• “Join the Club”:   No risk in jumping on the band wagon.  Give them a list of area employers who already hire.  Don’t leave out national names or the competition in an industry you want to target.  Include a tesimonial quote from a supportive employer, preferably someone influential and clearly in a leadership role.
  • Give it visual punch:  Graphics.  White space.  Pictures of refugees at work.  A success story from a refugee who has moved up, won an award or is also an employer.
  • Remember the 5 second rule:  Hiring managers/employers are busy.  They make a decision to consider your pitch in just five seconds.  If they can’t immediately see what you’re asking and why they should listen, they won’t.  Wordy, cumbersome brochures may just go into the circular file.
  • Don’t forget to provide contact information:  Be sure they can find you.  Staple a business card.  Place contact info prominently.  Consider creating a dedicated email address that won’t be affected by staff turnover.
  • Spread it around:  Leave it everywhere you go.  Put it on coffee shop bulletin boards.  Do an electronic version so you can attach it to emails.  Load it on your website.  Always have some with you.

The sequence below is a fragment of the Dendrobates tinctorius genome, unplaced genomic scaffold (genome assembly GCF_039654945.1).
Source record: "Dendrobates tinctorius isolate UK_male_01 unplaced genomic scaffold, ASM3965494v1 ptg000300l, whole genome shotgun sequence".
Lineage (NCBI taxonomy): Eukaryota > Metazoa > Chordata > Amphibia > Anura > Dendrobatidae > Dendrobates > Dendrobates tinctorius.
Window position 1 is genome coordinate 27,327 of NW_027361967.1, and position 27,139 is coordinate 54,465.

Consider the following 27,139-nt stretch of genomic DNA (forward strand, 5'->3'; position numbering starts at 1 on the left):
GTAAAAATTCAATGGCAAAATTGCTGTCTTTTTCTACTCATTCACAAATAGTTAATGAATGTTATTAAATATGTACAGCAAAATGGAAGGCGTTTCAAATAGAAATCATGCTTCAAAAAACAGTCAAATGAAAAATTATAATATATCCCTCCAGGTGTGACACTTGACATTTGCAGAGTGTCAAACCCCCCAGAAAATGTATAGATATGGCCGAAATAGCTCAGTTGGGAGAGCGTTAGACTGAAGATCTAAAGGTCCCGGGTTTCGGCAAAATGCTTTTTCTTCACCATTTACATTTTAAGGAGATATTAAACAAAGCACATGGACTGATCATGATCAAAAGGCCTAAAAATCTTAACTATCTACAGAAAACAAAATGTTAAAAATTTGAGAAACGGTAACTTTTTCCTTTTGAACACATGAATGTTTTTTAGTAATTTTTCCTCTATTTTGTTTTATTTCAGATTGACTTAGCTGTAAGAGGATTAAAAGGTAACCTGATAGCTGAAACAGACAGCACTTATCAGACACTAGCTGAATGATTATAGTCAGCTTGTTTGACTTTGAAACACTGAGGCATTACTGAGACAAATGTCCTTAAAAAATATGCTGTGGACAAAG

Large Minnesota Employer Regularly Hires Refugees

Fairview Health Services is one of the largest employers in Minnesota and a strong supporter of refugee employment. With many refugees and political asylees employed at four of their hospitals in the greater Twin Cities area, the Minnesota Council of Churches has found an employer who truly provides newcomers a promising start in America.

According to Katie Thomas, match grant coordinator for Minnesota Council of Churches, “Fairview Health Services is committed to a diverse workforce and to giving refugees an opportunity to begin careers in the U.S.” Under the leadership of a senior human resources director of diversity, Fairview manages a diversity hiring program that has benefited refugees and other candidates looking to enter the healthcare field. Impressed with their investment in their employees, both Katie and her colleague Mike Zaslofsky work hard to nurture a lasting relationship with the company.